Love. The verb.
The last time I spent any real time walking around Chiang Mai was in July, a few weeks after cannabis was decriminalized in Thailand. Before the drive up, I looked online for newly opened dispensaries. I found a couple, but only one that was open on Sundays. I went there with my wife and in-laws and bought a single gram of an indica hybrid that I'm still working my way through. One puff is enough to exhume the ghosts and knots I have hiding under the hood. It's not pleasure I'm after. It's discovery. A window into the world that goes on inside me when I'm not looking.
Four months later, it's much easier to find a cannabis dispensary in Chiang Mai. There were two immediately outside the hotel where my wife and I stayed last Friday. Sandwiched between them was a space under construction that my gut tells me will probably be another one. Walking around, I saw maybe three times more dispensaries than 7-Elevens, of which there are around 13,000 in the country, a few thousand fewer than the number of Starbucks in the US, a country that is roughly 1,800 percent larger than Thailand and eerily full of Starbucks.
Anyway, I bought a cannabis cookie on Friday and ate it (after stopping at a 7-Eleven) after dinner.
It's the second edible I've had since cannabis was legalized here. With the first one, a brownie, I exercised more caution, cutting it in half, and then cutting that half into smaller pieces that I shared with a couple of my in-laws. The effect that time was mostly one of deep relaxation.
As I was buying the cookie on Friday, I mentioned something to the man at the shop about how I was planning to eat only half. He seemed surprised by this, told me the THC dosage in their cookies is relatively low, and suggested that I eat the whole thing. So that's what I did.
It kicked in unusually fast. Within 30 minutes, I was feeling the effects, and the music I was listening to seemed to take on a range of new and beautiful frequencies. Within an hour, the intensity had increased. Knowing that that trajectory would probably continue for another few hours, I started to wonder what the rest of my night would hold. I quickly saw that line of wondering as a trap, though. Because wondering what the future will hold is a pretty perfect doorway to worrying what the future will hold. And worrying what the future will hold is just living in fear. I pulled myself out of the trap by just letting go. Breathing and accepting whatever each moment brought with it. Then I spent the next few hours falling back into and climbing back out of that same trap.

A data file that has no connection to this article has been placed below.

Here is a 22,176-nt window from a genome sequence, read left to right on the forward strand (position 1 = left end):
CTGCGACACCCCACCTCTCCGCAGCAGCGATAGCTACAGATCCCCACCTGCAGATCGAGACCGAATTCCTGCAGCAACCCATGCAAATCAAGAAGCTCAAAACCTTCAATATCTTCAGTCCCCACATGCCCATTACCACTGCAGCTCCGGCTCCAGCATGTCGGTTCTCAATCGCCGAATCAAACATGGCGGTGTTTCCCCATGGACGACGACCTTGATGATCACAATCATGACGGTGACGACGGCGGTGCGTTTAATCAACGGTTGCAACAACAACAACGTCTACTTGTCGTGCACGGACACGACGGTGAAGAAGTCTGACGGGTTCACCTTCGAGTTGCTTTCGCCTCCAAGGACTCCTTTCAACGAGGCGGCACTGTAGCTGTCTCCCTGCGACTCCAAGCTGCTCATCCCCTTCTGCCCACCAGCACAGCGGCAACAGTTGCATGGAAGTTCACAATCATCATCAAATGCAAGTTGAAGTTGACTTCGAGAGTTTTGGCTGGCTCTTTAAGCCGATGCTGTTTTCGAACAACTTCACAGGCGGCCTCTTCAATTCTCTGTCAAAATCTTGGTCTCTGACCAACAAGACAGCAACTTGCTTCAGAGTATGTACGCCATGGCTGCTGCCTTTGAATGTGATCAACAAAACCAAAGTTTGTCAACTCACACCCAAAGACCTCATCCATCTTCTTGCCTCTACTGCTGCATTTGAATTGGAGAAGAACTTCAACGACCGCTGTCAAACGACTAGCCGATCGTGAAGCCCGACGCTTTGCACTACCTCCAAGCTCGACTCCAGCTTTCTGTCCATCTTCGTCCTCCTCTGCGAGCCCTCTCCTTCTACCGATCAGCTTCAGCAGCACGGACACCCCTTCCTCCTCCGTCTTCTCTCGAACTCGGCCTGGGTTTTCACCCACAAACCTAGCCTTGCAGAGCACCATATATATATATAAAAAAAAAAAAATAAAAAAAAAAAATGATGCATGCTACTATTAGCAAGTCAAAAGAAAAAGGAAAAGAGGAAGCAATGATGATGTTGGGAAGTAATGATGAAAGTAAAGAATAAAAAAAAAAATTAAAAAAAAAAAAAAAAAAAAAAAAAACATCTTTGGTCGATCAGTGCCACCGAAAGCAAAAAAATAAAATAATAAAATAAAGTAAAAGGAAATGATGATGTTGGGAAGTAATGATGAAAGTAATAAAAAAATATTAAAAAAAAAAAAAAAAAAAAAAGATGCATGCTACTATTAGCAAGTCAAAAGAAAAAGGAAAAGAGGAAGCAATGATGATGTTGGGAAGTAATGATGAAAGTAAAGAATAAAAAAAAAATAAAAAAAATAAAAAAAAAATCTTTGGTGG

For most of the rest of the night, I found it extremely difficult to stay in the present. Everything in the present seemed to have bad vibes about it. So my mind would again drift to the future or the past, some tiny bothersome detail that I would get fixated on and make into a monster. But all the while, I kept returning to an awareness that the bad vibes were all coming from me. (It's like those horror movies where the maniac is calling someone from inside their house, except I was the maniac making the calls and the scared person receiving them and the police warning me "HE'S CALLING FROM INSIDE THE HOUSE!”) And I knew that if I still wanted to bust some of those ghosts and untie some of those knots, I'd have to get up close to them.
But then what?
I don't remember what prompted it, but something made me think of what Lex Fridman said about his recent conversation with Kanye West, and how he believes "in the power of tough, honest, empathetic conversation to increase the amount of love in the world." The conversational aspect of that aside, what really clicked with me in the moment was the point about increasing the amount of love in the world. It suddenly seemed so easy. My inner bad vibe factory would immediately be harmless if I just wrapped every rotten thing it spit out in love. This would also work on the bad vibes calling from outside the house, so to speak.
As soon as I thought this, it was as though I'd aligned the pieces of an ancient puzzle just so, and a lock somewhere came unlocked, and the weight of the universe lifted from my shoulders, then turned around and gave me a big thumbs up and a half-playful, half-joyful look, as if to say, "Duh, you stupid fucking idiot. Stop hitting yourself. Just love. Feel it. Do it. Put it into your actions and words. Write it on a toilet stall with your phone number and tell people to call you for it. Whatever. But fuck all the other noise. Love. The verb. That's your job. Stop forgetting it. Instead, try remembering it. If you don't, I get to come back and (playfully and joyfully and lovingly) call you a stupid fucking idiot again. Deal?"
"Deal," I said, in my head, more or less, to the weight of the universe.
Within an hour of this, I turned out the lights and waited for sleep. As I did, I felt oddly cold. My wife didn't understand why, and I didn't either. I've since learned that that's a pretty common side effect when ingesting THC. But it had never happened to me before, so at the time, I just thought it was strange. "I think I ate too much," I told her, worried that I might make her worry. But she didn't worry. "Next time eat half," she said, her arms wrapped around me to warm me. "Yes," I said. "Next time only half." And I meant it. But I also felt grateful to have made the acquaintance of my mistake.